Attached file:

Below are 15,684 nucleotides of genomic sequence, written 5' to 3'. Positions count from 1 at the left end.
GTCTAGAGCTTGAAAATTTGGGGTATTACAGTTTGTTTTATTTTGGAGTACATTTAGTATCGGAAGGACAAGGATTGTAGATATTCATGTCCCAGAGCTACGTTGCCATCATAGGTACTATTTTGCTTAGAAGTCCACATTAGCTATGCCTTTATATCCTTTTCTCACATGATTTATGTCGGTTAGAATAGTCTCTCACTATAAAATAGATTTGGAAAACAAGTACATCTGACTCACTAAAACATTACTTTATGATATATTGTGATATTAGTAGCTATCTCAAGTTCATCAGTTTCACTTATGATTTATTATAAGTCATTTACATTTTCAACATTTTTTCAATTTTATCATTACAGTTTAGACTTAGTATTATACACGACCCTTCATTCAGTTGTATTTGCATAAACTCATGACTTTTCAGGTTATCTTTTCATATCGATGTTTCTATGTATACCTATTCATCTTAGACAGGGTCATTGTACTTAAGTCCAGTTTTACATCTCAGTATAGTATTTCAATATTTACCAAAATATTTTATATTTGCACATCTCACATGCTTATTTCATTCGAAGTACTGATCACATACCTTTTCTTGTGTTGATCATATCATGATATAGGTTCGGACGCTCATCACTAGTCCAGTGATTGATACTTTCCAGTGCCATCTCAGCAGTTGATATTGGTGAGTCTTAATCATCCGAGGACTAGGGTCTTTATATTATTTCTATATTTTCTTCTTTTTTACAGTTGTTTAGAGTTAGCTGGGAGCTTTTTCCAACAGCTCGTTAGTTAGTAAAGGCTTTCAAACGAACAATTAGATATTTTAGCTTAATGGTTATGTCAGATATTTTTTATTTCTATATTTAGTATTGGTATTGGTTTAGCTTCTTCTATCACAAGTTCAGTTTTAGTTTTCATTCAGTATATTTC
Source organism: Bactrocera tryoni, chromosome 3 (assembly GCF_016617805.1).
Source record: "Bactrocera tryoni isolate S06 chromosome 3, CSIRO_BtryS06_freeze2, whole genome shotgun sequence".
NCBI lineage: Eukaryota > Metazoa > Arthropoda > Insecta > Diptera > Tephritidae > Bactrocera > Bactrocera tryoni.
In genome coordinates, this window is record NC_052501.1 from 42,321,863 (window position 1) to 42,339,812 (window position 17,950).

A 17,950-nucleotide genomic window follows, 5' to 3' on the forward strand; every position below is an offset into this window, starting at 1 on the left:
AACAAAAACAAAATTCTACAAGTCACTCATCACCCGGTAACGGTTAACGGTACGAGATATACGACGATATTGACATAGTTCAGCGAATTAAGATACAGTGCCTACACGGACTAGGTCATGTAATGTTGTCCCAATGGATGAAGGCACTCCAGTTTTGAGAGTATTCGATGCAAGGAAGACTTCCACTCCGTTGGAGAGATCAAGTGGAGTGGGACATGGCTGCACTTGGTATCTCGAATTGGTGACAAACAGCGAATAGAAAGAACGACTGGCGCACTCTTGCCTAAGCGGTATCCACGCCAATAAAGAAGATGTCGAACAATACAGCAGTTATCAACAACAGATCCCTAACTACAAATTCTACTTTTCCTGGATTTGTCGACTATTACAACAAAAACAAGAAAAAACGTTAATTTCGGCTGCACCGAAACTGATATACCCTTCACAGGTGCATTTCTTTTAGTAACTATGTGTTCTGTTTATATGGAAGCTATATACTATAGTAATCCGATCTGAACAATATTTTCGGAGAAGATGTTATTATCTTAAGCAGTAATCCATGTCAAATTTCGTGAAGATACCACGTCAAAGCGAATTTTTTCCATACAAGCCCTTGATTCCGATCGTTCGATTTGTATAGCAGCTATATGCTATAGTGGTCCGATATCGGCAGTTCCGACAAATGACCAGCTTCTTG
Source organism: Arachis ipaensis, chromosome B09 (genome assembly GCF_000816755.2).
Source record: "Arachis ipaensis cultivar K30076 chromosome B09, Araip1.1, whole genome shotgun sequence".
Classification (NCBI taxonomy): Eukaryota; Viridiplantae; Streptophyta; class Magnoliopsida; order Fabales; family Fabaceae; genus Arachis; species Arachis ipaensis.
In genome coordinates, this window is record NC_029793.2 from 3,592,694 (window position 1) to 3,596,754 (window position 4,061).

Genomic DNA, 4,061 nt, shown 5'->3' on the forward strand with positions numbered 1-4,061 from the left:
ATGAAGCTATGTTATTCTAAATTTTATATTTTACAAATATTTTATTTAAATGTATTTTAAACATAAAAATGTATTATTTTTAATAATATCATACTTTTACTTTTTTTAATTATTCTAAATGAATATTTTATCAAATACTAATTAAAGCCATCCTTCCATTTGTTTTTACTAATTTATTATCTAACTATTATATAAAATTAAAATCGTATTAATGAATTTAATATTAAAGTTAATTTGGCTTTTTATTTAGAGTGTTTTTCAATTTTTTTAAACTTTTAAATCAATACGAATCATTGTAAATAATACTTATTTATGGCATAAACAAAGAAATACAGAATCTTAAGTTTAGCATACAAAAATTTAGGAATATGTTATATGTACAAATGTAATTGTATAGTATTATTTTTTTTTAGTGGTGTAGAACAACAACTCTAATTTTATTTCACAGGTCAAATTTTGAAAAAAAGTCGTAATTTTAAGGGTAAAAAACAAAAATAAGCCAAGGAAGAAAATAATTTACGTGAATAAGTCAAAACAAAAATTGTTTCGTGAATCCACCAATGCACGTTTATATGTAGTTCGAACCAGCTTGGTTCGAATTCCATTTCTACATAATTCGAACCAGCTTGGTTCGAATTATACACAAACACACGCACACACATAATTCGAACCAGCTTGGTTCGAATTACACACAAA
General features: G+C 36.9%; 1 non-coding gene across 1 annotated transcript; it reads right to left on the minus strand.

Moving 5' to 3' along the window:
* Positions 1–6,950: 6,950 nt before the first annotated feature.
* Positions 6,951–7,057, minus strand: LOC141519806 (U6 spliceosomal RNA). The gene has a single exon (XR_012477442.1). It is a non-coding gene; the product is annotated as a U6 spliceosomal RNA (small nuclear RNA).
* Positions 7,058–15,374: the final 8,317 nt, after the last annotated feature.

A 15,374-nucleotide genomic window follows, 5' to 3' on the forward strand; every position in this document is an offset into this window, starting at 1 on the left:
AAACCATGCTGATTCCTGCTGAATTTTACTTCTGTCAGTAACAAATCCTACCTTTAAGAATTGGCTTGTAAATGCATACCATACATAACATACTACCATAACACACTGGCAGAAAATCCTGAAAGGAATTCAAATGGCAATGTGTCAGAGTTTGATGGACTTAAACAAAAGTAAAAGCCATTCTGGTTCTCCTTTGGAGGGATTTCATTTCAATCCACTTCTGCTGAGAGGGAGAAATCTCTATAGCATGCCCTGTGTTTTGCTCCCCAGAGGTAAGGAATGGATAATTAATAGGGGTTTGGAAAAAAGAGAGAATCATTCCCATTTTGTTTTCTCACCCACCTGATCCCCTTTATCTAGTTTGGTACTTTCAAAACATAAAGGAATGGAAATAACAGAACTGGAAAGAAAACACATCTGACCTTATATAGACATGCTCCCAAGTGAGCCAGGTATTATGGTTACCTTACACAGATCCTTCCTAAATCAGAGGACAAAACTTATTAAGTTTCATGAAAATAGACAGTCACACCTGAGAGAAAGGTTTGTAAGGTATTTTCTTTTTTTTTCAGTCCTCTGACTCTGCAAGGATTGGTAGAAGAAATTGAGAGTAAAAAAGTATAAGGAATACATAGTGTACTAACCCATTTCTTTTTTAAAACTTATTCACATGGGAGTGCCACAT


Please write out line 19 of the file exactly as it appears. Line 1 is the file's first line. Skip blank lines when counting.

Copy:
* Positions 7,058–15,374: the final 8,317 nt, after the last annotated feature.